But her features are typically reflected in our Venus with the pink heavy eyelids, a long nose, slightly open mouth and ovoid face with a high forehead and small chin while the coloring and modeling of the face and hands are essentially of the same kind of manufacture. In both paintings one encounters a deeply hued and well-delineated drapery that envelops the figure as if protecting it, while the body itself is in a stylized semi-monolithic stasis. There is though a certain maladroitness in the anatomy which is reflected in both the Judith and in our painting. Another self-portrait by her is kept in the Apolloni collection in Rome (from which a former painting of ours came -see above-, a splendid Allegory by Charles Poerson) and which already shows a considerable softening of the outlines with layers of diffuse glazing, thus less Roman in manner. A copy by Marie Metezeau in pencil on paper from 1636 of another self-portrait by da Vezzo in the Rennes Musee des Beaux-Arts displays the same casual handling of the hair. Da Vezzo went with her husband to Paris in 1627 where she has been recorded as a talented painter and teacher of young women artists. What one sees here in our work is an approximation to Vouet’s later style in Paris, which became lighter, softer and with undulating lines, but still retaining the memory of an Italian ambiance, and here even with traces of late-Mannerism, lingering on in Paris at that time.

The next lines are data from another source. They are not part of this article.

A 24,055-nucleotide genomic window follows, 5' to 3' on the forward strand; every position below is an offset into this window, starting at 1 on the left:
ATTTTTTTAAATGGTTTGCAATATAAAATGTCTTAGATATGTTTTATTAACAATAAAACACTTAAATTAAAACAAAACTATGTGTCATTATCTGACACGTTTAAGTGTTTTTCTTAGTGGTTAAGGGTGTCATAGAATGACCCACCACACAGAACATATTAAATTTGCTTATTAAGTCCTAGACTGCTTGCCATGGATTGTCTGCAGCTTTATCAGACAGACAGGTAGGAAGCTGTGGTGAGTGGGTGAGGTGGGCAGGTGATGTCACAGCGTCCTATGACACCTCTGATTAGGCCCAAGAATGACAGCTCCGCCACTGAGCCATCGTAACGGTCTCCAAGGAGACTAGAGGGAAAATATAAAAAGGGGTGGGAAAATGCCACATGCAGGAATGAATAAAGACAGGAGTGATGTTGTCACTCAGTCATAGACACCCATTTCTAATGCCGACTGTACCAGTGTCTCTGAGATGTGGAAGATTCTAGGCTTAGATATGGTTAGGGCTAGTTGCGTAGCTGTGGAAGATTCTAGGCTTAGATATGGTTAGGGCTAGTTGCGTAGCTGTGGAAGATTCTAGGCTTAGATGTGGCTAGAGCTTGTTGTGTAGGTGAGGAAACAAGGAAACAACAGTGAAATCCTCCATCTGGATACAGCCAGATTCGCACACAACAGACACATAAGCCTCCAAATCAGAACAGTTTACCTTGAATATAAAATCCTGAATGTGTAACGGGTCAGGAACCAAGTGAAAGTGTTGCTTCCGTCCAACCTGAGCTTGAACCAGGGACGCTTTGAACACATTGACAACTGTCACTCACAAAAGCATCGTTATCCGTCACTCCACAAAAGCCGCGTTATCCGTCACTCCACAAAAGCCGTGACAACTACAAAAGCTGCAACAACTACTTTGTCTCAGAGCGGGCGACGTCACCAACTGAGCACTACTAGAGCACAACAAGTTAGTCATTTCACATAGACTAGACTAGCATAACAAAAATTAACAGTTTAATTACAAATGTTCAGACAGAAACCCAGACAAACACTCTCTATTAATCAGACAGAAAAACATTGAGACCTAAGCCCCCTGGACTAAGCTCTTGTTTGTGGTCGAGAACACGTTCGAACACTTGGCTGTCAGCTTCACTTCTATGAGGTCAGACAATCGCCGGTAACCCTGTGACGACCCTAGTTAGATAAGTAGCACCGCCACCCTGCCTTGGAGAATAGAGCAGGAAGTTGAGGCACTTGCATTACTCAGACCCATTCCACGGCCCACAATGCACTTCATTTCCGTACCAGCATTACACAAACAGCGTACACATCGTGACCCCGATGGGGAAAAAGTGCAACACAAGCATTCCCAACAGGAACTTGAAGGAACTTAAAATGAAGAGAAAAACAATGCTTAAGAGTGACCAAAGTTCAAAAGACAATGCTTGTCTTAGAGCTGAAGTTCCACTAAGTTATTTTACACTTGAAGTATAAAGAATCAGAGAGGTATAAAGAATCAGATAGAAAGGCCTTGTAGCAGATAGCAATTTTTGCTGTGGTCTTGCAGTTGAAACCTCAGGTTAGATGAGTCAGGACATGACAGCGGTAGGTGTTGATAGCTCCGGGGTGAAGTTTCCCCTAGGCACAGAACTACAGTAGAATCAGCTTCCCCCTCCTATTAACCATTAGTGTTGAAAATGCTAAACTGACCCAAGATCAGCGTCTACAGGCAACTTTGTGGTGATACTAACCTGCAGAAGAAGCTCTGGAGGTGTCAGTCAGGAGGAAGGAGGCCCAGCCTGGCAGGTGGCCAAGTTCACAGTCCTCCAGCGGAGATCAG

At the same time there was also a strong Flemish influence in Paris reflected in the presence of a glass vase with a red carnation, the symbol of deep love which also reminds one of the still lives of Lubin Baugin and the mise-en-scene of a theatrical setting against metallic blue curtains with gold braid and a golden tassel, which is held up to reveal the frozen sculptural action, a manner strongly reminiscent of Jacques de Stella. The figure of Amor displays a Vouet-esque full face with a retroussé nose and loose blond curls. Venus is seen as a majestic figure of female charm showing her origins in sea foam by the pearls in her hair, but not as a sensual object because she displays a self-containment in looking down with half-closed eyes that is shared in fact by da Vezzo’s self-portrait as Judith.
The iconography is interesting as it is typical for an early seventeenth century female artist. Like Artemisia Gentileschi who was crueler, da Vezzo chose almost cynically to ridicule the profane love denied: Amor has the caricatural face of a tearful disgruntled lusty male rejected by the beautiful goddess of love. We propose that our very striking painting is a fine and rare example of Virgina da Vezzo’s as yet unrecognized production in Paris somewhere between the dates of 1628 and 1638.